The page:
Peruvian Aviation Authorities Even Stupider than American Ones
When I made my connection from Lima to Cusco I thought the Peruvian authorities were more level-headed. After I had cleared immigration I had to go through security again for my domestic flight. I had a bottle of water in my carry-on, and nobody made any attempt to confiscate it, and there were no signs announcing that one couldn't bring water through security. I thought to myself, at least the Peruvians aren't afraid of water.
Then, 8 days later, when I checked in for my Lima to New York flight everything was different. There were collection bins before security to discard water bottles in. Fine, just like the U.S.A. So I bought a couple of bottles of water after security for the flight. But as I was about to board the plane, airport security personnel were checking everybody's carry-on bags. They found my bottles of water. "You can't take these on the plane," they said. "But I bought them after security," I said. "I threw out my other water before I went through security."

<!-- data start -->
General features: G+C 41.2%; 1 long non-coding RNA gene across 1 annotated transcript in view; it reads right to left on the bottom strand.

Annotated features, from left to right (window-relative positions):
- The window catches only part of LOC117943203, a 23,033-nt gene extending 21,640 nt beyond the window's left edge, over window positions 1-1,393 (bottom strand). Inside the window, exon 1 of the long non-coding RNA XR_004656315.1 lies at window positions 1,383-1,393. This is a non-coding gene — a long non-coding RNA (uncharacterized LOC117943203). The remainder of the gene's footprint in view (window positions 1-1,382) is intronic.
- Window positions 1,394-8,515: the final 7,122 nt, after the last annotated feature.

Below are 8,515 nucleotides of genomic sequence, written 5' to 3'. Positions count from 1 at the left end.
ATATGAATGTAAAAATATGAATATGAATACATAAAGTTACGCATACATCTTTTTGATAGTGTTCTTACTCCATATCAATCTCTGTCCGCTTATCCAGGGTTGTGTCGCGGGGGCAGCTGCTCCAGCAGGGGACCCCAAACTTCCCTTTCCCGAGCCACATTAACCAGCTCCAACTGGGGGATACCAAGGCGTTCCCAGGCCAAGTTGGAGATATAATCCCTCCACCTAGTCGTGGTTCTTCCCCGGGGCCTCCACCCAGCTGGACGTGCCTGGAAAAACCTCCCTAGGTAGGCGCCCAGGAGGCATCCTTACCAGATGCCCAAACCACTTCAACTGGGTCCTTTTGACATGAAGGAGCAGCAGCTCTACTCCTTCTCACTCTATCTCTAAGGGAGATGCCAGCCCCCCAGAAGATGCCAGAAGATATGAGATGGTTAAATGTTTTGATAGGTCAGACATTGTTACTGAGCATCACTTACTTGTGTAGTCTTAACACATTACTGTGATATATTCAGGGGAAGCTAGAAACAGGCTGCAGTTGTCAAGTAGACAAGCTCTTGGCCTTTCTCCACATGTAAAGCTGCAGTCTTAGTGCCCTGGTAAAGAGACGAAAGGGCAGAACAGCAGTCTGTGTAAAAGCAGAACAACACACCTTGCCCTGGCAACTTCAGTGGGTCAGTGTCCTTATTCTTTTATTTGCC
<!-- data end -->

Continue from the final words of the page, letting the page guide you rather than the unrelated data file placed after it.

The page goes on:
"Sorry," they said, "no liquids allowed."
"That's ridiculous," I said. "If that's the case they shouldn't be selling them, or at least there should have been signs somewhere." But I didn't want to hold up the other passengers, so I gave up my water and boarded the flight. Next time I'll know enough to transfer a half liter of water to six 3-oz. plastic bottles and put them in a 1-qt. ziploc baggie, thereby rendering my water harmless.
So it looks like the Peruvian authorities don't give a shit if you plan to bomb a domestic flight with a bottle of water, just one that's leaving the country.
As I told the flight attendant when I asked her for a glass of water so I could down some downers for the overnight flight, "There are bigger things to worry about than bottles of water."